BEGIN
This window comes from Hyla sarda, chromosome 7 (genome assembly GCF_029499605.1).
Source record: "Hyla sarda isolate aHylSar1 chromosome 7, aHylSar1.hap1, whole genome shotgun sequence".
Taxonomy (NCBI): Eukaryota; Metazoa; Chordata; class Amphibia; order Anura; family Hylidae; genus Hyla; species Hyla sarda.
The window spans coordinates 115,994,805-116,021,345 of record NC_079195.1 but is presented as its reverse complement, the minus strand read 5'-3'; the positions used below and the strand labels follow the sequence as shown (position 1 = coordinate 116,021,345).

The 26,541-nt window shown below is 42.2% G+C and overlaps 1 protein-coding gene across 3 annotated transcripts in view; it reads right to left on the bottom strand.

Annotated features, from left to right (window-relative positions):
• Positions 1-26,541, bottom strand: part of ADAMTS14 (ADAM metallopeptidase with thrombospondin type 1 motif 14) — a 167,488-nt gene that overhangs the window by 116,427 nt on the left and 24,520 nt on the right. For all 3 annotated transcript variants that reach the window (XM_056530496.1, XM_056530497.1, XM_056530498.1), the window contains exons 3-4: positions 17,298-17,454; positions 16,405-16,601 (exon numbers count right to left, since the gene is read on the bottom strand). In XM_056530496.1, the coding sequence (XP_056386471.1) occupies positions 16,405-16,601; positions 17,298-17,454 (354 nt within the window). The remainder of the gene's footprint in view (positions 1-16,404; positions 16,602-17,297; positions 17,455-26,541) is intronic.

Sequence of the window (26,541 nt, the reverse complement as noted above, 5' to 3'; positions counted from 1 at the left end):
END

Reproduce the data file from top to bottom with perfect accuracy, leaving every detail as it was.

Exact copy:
This window comes from Hyla sarda, chromosome 7 (genome assembly GCF_029499605.1).
Source record: "Hyla sarda isolate aHylSar1 chromosome 7, aHylSar1.hap1, whole genome shotgun sequence".
Taxonomy (NCBI): Eukaryota; Metazoa; Chordata; class Amphibia; order Anura; family Hylidae; genus Hyla; species Hyla sarda.
The window spans coordinates 115,994,805-116,021,345 of record NC_079195.1 but is presented as its reverse complement, the minus strand read 5'-3'; the positions used below and the strand labels follow the sequence as shown (position 1 = coordinate 116,021,345).

The 26,541-nt window shown below is 42.2% G+C and overlaps 1 protein-coding gene across 3 annotated transcripts in view; it reads right to left on the bottom strand.

Annotated features, from left to right (window-relative positions):
• Positions 1-26,541, bottom strand: part of ADAMTS14 (ADAM metallopeptidase with thrombospondin type 1 motif 14) — a 167,488-nt gene that overhangs the window by 116,427 nt on the left and 24,520 nt on the right. For all 3 annotated transcript variants that reach the window (XM_056530496.1, XM_056530497.1, XM_056530498.1), the window contains exons 3-4: positions 17,298-17,454; positions 16,405-16,601 (exon numbers count right to left, since the gene is read on the bottom strand). In XM_056530496.1, the coding sequence (XP_056386471.1) occupies positions 16,405-16,601; positions 17,298-17,454 (354 nt within the window). The remainder of the gene's footprint in view (positions 1-16,404; positions 16,602-17,297; positions 17,455-26,541) is intronic.

Sequence of the window (26,541 nt, the reverse complement as noted above, 5' to 3'; positions counted from 1 at the left end):